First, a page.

Of over 823 000 ducks recorded nationwide in the MOE 1999 survey cited by MAF, 757 000 were of the genus Anas (Typical Dabbling Ducks), and only 27 586 were of the genus Aythya (Diving Ducks).
The Anas largely comprised three species all of which are known to feed primarily in rice-fields at night. All three species were found in their largest concentrations in reclaimed coastal areas.
In the case of Aythya, concentrations of over 500 were recorded at only nine sites. Two of these sites, the near-natural Han River (7 225) and the Nakdong Estuary (5 874) accounted for approximately half of all the Aythya recorded nationwide. Only two coastal reclamation areas had concentrations of over 500 individuals (Yeongam and Geumho Lakes), which combined supported only 3 133 Aythya. The lack of significant concentrations of Aythya ducks on reclamation lakes is a clear indication of their relatively low productivity and/or their unsuitability for the genus.
It is clear, then, that although several reclamation areas are important for waterbirds they tend to support large concentrations of only a few species: primarily dabbling ducks of the genus Anas. The absence of intertidal areas, with high densities of macrozoobenthos, means they are unable to support significant concentrations of most species of estuarine-dependent shorebirds. It seems probable that reclaimed areas are also of significantly less value than natural floodplain wetlands - which used to support nesting Crested Ibis Nipponia nippon and Oriental Stork into the twentieth century in South Korea - and they do not have the same international value to biodiversity as natural or near-natural estuarine systems of a similar area.
3. MAF's Vision for the Site:“marshes, migratory bird habitats, nature preserves, ecology parks,
and so on”, and the Present Status of Wetland Management and Design in South Korea.
The stated primary purpose of the Saemangeum reclamation has always been to create land and water for agriculture. It is therefore not surprising that MAF has failed to provide more detailed concepts of the artificial wetlands that it is proposing as part of its mitigation and eco-tourism package for the area. Without such detail it is necessary to interpolate MAF's future vision for the site, and therefore the site's future potential for waterbirds if the sea dyke is completed as proposed. Such interpolation can best be based upon the vision presented in MAF's website, and on the present status of wetland conservation/management and design in South Korea.
3.1 The Reclamation Process
Reference to MAF's website provides several details on the process of reclamation, and the final layout for the site:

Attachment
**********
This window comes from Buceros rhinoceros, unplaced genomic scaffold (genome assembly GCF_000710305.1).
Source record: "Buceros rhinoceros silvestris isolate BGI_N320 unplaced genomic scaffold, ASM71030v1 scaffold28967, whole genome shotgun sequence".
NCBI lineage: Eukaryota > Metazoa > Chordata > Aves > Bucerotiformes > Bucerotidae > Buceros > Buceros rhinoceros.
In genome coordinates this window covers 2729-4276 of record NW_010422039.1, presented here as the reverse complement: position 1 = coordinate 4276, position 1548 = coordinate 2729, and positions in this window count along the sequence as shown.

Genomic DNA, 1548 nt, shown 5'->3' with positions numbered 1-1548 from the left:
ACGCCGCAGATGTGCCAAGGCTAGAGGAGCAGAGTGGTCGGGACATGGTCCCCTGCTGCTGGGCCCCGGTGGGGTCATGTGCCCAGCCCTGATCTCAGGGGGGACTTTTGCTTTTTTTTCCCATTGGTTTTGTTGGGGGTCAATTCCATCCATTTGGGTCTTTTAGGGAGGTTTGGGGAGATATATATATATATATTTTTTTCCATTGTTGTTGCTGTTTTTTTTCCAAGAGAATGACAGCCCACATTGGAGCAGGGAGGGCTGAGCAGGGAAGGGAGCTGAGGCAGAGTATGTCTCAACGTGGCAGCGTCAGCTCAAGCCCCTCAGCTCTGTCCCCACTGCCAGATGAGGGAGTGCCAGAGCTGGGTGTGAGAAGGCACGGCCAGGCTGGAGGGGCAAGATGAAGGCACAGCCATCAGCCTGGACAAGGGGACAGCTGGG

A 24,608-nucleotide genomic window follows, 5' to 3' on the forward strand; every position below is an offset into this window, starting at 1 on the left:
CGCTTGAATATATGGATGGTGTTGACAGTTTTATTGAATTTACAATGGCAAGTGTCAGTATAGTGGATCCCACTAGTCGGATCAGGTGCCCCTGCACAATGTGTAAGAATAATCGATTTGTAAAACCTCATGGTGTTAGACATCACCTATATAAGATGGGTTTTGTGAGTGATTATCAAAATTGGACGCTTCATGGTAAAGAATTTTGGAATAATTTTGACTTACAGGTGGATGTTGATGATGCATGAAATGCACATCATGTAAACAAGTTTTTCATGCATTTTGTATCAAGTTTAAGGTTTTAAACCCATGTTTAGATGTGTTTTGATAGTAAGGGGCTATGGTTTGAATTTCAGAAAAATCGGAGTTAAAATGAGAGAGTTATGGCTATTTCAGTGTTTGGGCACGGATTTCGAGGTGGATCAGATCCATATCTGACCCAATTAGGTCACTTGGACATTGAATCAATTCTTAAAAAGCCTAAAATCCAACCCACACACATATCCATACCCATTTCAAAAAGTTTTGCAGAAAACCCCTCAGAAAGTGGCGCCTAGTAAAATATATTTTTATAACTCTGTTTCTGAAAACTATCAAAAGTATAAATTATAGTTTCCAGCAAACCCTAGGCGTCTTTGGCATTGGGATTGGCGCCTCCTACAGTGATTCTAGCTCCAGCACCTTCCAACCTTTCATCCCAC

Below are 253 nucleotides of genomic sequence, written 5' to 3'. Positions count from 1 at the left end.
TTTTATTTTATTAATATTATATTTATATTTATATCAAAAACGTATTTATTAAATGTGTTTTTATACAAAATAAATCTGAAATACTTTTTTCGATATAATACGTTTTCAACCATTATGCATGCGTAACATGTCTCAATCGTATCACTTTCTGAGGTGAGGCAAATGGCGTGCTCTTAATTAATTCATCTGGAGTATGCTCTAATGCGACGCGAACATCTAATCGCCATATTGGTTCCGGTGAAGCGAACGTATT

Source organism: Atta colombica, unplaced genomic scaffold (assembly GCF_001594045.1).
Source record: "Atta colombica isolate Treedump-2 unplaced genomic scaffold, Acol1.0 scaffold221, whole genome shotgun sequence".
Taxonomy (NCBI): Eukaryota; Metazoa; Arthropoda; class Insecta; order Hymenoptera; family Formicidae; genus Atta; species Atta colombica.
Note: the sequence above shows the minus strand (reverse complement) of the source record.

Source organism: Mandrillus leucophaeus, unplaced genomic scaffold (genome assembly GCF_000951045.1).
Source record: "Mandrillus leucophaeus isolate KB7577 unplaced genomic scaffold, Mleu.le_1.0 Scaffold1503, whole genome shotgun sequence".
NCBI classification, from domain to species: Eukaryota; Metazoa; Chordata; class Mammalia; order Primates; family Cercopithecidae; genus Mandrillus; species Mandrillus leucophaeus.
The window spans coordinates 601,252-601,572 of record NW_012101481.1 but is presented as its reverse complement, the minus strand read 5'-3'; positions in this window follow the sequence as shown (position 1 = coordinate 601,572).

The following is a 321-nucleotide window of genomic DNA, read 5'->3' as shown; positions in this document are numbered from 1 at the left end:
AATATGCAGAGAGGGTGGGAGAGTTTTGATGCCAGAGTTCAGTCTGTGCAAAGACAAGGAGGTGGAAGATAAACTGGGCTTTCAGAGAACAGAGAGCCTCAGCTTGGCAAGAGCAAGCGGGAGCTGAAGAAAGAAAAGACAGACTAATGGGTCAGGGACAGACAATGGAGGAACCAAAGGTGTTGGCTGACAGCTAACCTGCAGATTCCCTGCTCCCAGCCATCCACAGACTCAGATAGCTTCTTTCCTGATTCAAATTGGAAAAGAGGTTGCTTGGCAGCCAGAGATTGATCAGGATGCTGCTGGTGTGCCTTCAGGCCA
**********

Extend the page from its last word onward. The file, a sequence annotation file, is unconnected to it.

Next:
- First, the 33 km long sea wall will be completed, with a road running along the top of it;
- Then the Dongjin area will be reclaimed (as water quality problems are fewer than in the Mangyeong River estuary);
- A channel will be created to pipe water from the Geum River, to dilute the polluted water from the Mangyeung River;
- At first salinity levels will be maintained in the Mangyeong area, and a “990 ha natural ecology region” will be created;
- Later, as water pollution levels drop, the lake will then gradually convert to freshwater;
- "The lake will hold 535 million tons of water” and will cover 11 800 ha and the reclaimed land area will be 28,300ha (NB: this total of 40 100 ha is this same as the total area being reclaimed, suggesting that the 990 ha natural ecology region referred to above will either be lake or rice-field).
- "Among several industries, we will build the most environmental-friendly farmland to reduce the use of fertilizers and agricultural chemicals, realize environmental-friendly agriculture, and foster an ecology park and nature study site for youth to experience nature.
We will create artificial marshes and an undercurrent reservoir to make aquatic animals' habitats, purify water quality naturally; build migratory birds' habitats for more birds to visit the reclaimed land; and prepare ornithological observation facilities.
In order to prevent any problems in the spawning and habitation of fish-- which lay eggs in the river such as eels, gray mullets, and sea basses-- the fish road will be established at two Saemangeum water supply floodgates. Many of the water supply pipes within the reclaimed land will be made out of soil, and the residential area for movers will be harmonized with nature”
Further examination of the MAF website reveals that their proposal also includes 600 ha of artificial marshes, primarily to act as sinks for pollutants before water is released from the reclamation lake into the sea.
3.2 Creation of Artificial habitats for waterbirds, including shorebirds
Of most significance for waterbirds will be the designs that MAF propose for the “migratory birds' habitats.”.
In February 2000, a workshop entitled “Wetlands Conservation: Sharing Experience” was hosted by the British Embassy in Seoul. This is believed to be the first workshop at which experienced wetland practitioners (including representatives from the UK's English Nature, RSPB and Wetlands and Wildfowl Trust) presented on the subject in South Korea. Various concepts of water quality management, shorebird “scrapes” and birdwatching facilities were introduced at that meeting.